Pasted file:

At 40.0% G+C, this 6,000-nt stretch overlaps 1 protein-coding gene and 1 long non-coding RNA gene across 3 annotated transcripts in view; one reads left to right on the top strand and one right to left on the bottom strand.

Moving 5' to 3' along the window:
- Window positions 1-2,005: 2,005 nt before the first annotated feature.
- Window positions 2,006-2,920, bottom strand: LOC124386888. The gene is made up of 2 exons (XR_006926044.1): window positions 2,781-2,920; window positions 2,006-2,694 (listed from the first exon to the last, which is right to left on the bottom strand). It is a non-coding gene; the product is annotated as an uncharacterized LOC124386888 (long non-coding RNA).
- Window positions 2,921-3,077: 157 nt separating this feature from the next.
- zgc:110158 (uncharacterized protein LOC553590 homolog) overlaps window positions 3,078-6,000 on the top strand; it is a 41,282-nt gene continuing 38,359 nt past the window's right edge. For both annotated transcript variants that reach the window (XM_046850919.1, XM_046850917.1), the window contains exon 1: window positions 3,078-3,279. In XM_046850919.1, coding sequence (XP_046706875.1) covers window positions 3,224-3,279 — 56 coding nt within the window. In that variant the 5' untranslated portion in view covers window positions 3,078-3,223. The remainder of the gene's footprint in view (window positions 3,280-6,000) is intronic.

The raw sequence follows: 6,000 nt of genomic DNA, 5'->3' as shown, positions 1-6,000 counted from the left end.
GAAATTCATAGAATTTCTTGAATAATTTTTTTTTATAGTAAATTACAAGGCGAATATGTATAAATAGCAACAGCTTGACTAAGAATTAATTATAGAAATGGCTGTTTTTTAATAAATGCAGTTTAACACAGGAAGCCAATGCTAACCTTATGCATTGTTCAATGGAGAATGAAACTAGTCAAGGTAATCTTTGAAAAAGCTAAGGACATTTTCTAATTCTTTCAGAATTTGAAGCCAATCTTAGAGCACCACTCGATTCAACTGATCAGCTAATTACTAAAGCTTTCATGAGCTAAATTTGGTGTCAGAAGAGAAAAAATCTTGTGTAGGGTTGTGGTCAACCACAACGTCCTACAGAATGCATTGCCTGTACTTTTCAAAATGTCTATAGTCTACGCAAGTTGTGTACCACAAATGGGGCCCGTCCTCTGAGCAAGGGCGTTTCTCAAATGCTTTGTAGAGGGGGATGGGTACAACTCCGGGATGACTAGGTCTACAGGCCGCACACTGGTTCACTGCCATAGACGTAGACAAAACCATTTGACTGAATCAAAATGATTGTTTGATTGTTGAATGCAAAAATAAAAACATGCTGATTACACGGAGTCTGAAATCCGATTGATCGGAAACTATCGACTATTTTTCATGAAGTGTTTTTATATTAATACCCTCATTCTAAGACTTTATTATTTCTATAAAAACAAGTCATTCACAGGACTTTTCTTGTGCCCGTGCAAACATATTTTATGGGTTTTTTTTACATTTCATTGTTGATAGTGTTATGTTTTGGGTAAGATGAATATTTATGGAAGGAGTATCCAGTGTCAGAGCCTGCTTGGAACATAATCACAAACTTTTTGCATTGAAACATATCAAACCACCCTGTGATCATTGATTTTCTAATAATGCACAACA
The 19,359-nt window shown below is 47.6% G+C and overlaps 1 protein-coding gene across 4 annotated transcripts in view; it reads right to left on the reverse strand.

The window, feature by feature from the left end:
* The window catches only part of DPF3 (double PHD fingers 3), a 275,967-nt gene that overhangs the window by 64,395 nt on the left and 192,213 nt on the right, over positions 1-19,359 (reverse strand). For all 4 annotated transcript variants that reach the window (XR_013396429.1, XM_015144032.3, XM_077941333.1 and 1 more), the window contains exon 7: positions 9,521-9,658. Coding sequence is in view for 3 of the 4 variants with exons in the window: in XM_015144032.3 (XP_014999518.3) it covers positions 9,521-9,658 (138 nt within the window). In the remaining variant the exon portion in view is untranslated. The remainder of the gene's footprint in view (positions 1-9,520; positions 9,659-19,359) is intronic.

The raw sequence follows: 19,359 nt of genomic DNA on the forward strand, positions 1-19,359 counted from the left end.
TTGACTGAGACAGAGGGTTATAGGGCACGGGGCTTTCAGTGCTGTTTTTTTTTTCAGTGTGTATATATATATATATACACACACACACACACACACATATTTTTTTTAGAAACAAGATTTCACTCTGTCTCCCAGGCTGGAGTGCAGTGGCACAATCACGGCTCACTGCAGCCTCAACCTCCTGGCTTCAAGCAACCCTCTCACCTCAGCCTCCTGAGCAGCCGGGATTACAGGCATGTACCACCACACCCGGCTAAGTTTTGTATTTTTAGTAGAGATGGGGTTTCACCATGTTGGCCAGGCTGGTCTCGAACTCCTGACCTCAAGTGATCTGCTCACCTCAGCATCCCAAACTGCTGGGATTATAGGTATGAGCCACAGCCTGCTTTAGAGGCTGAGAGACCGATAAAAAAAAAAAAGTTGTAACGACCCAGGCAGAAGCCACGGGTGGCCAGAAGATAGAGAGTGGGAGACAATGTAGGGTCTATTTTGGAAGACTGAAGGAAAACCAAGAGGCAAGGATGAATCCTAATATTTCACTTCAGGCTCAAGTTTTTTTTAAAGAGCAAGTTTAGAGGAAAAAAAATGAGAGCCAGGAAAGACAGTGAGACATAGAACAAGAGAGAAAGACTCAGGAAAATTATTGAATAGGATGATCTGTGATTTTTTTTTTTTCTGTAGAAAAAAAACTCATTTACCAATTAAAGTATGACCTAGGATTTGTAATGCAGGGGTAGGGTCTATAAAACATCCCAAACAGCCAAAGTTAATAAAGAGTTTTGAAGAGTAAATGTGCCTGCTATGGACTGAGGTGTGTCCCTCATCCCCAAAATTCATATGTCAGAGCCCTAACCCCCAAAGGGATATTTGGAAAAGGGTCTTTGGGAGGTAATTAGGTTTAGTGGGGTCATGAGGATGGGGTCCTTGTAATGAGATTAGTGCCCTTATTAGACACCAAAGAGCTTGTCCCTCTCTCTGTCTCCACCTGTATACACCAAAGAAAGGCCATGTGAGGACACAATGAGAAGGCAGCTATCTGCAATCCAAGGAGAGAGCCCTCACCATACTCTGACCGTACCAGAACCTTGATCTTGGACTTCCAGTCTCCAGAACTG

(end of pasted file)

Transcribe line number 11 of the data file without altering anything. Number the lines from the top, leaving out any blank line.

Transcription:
* The window catches only part of DPF3 (double PHD fingers 3), a 275,967-nt gene that overhangs the window by 64,395 nt on the left and 192,213 nt on the right, over positions 1-19,359 (reverse strand). For all 4 annotated transcript variants that reach the window (XR_013396429.1, XM_015144032.3, XM_077941333.1 and 1 more), the window contains exon 7: positions 9,521-9,658. Coding sequence is in view for 3 of the 4 variants with exons in the window: in XM_015144032.3 (XP_014999518.3) it covers positions 9,521-9,658 (138 nt within the window). In the remaining variant the exon portion in view is untranslated. The remainder of the gene's footprint in view (positions 1-9,520; positions 9,659-19,359) is intronic.